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Excerpt from Truthtelling by Lynne Schwartz, plus links to reviews, author biography & more

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Truthtelling

Stories, Fables, Glimpses

by Lynne Schwartz

Truthtelling by Lynne Schwartz X
Truthtelling by Lynne Schwartz
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     Not Yet Rated
  • First Published:
    Oct 2020, 224 pages

    Paperback:
    Nov 2021, 224 pages

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Book Reviewed by:
Erin Lyndal Martin
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"Come meet Lisa and Jenny." Obeying Cindy's wave, the teenage girls sidled up, more Seth's than their mother's, at least in appearance—lanky, olive-skinned, in tight jeans and bare midriffs. Nothing much to say. Well, what could they say? Their father's first wife? Opposite of a stepmother—a negative quantity, no word in the language for what she was to them. Could they even believe their father had once been married to her, a doctor, they'd surely been told, with shiny black hair gathered in a knot at her neck, green eyes—tiger eyes, Seth used to say—and of all things, a designer suit for a family dinner? Yet it was their admiration she would have liked, more than Cindy's. To her chagrin, Violet was wishing they could find her in every way more awesome and glamorous than their mother, unattainably glamorous. A futile wish, she knew, for their idea of glamour would be a bared navel studded with a rhinestone.

Drinks and snacks appeared. Five minutes later Grace was at the door, exuberant even after the four-hour drive from Boston, rushing over to Violet first. "Mom, it's so great to see you! I've missed you! I took two days off so I can stay with you."

Violet lapsed into easeful pleasure, a kind of melting from within. Her daughter brought a change of weather, light breaking through smog. Next came the guests of honor, the reason for this reunion: Evan, returning home after two years in Prague, with a wife, a new baby, and mounds of luggage. Her son had gone away a boy, she thought with a lump in her throat, and come back a man. Embraces, clamor, everyone happy and beautiful. So happy, so beautiful, that Violet was stunned to be feeling joy here in Seth's house. She could almost ignore Cindy's high-pitched, restless voice. In fact if Cindy and her sulky girls would be considerate enough to disappear, this would be her family, her loved ones assembled, blooming, thriving. She would have had time to watch Seth grow old and his decline would not be so appalling.

Not that she wanted him back. God, no. She was no longer the woman who could contort herself to fit his erratic moods. She just wanted to pretend, for one Sunday afternoon, that all the banal ugliness of his leaving had never taken place, the mutual rants, accusations, recriminations. And when they stopped, the dialogues that kept fomenting in her head, with her supplying Seth's half, brutally parsing her every failing, social, sexual, culinary, political, parental ... until she'd exhausted her imagination. The whole ordeal was like some dreadful disaster cliché—earthquake, volcano, hurricane—and in the aftermath she had set about rebuilding. But so many disaster areas never regain their former luster.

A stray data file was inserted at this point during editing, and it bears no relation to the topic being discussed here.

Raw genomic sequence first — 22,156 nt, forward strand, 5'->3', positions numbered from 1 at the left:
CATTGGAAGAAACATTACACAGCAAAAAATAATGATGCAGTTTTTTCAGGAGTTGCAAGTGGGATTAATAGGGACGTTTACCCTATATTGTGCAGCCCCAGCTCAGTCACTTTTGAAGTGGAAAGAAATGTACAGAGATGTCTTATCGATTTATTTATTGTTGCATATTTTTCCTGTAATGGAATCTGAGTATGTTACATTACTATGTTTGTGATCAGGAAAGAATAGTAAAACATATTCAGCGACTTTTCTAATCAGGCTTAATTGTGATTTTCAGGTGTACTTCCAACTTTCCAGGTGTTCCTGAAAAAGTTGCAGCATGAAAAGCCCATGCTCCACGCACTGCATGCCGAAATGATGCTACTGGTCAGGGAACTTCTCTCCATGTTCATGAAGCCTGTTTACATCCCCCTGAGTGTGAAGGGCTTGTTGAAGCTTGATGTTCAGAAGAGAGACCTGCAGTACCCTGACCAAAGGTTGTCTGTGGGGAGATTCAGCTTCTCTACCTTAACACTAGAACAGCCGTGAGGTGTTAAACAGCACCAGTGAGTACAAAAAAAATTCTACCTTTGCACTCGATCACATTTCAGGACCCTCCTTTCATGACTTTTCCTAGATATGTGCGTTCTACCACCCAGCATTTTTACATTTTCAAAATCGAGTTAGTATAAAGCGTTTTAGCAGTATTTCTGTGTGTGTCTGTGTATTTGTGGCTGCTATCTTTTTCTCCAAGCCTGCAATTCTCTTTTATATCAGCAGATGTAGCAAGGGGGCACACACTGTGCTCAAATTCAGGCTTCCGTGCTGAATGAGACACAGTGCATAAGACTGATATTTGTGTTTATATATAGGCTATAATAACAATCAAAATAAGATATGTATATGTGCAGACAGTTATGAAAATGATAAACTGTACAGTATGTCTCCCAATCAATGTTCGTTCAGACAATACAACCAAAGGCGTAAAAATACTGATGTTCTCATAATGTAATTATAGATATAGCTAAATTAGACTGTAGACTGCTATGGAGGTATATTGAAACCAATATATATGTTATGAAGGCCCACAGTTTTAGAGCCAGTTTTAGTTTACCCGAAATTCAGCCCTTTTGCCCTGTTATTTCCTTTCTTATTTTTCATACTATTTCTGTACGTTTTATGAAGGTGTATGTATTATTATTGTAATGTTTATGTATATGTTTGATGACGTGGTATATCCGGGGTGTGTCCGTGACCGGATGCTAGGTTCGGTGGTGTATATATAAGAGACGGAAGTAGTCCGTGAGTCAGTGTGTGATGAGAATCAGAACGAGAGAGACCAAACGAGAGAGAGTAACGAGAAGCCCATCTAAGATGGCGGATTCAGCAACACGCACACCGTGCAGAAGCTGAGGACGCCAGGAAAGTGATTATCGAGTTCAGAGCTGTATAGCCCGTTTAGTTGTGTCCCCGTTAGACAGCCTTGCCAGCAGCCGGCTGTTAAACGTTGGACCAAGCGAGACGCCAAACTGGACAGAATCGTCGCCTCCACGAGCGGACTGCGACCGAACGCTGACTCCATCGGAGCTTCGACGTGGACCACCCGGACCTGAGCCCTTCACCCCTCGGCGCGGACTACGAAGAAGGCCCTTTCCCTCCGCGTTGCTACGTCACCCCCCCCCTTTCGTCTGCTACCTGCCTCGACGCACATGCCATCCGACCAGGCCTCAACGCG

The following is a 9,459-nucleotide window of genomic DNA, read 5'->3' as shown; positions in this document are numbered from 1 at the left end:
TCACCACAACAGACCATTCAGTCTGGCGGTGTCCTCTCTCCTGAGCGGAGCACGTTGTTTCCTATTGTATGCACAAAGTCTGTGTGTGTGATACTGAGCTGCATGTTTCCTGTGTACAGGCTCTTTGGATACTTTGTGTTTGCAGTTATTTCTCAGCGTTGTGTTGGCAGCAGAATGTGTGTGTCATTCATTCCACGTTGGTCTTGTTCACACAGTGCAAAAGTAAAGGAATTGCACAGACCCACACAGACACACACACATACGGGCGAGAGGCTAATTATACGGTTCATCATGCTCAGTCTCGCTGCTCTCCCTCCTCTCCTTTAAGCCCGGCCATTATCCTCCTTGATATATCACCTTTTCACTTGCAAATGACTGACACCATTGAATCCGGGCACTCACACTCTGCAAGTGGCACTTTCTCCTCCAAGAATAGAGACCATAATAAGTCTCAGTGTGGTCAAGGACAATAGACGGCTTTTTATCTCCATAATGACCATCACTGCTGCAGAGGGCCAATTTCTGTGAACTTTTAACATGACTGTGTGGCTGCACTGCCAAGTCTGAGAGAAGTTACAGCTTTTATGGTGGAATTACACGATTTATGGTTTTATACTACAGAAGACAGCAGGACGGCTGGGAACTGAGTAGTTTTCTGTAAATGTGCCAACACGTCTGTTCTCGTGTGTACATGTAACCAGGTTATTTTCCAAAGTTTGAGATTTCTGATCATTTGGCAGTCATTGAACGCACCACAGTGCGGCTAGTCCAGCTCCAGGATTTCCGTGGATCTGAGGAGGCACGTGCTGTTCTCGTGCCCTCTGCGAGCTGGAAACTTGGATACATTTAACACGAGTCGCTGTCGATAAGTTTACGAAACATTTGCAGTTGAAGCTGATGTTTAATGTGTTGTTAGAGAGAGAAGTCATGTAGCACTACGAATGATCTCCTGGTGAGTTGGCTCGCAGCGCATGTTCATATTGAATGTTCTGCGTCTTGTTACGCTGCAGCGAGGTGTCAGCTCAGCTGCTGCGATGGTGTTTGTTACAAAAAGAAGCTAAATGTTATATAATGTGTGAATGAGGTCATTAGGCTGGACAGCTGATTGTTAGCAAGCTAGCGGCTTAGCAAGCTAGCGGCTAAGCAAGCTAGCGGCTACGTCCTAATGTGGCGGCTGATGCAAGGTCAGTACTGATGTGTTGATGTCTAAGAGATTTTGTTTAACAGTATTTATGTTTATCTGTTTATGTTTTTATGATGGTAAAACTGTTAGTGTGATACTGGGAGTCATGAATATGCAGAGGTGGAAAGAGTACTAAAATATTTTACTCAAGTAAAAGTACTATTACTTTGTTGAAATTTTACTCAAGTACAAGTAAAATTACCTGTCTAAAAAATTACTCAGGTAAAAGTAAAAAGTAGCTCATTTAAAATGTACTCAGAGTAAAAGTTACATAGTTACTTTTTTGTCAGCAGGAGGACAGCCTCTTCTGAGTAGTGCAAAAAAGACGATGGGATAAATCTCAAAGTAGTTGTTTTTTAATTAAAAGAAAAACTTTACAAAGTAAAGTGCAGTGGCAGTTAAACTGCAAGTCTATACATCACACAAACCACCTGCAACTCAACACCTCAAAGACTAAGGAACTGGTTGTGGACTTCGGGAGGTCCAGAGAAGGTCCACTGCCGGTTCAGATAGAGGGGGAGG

After his bottle, the four-month-old baby was passed around. Violet could have swept him off to a private room and held him in her arms all day, but she didn't prolong her turn. There would be plenty of time to revel. She simply recorded the soft, compact feel of him, a memory to return to later, as she used to record the feel of Seth's caresses to summon up the next morning when her patients arrived with their woes, their cataracts, their ripped corneas and detached retinas.

When Seth's turn came he cradled the baby awkwardly, letting the head loll backward over the crook of his elbow as the small torso threatened to slip from his grasp. Violet held her breath.

"Not like that!" Cindy darted over to settle the bundle securely in his arms. "With Lisa and Jenny I was always afraid he'd drop them on their heads, he had such a weird way of holding them."

Seth shot a glance at Violet. His myopic eyes, narrowed behind the frameless octagonal glasses, were duller than she remembered. She used to write his prescriptions. He might need a change; he was squinting, though it could have been from anger. If she'd ever spoken that way in public, which was inconceivable, he would have been enraged. Anyway, he'd held their babies just fine.

Excerpted from Truthtelling by Lynne Schwartz. Copyright © 2020 by Lynne Schwartz. Excerpted by permission of Delphinium Books. All rights reserved. No part of this excerpt may be reproduced or reprinted without permission in writing from the publisher.

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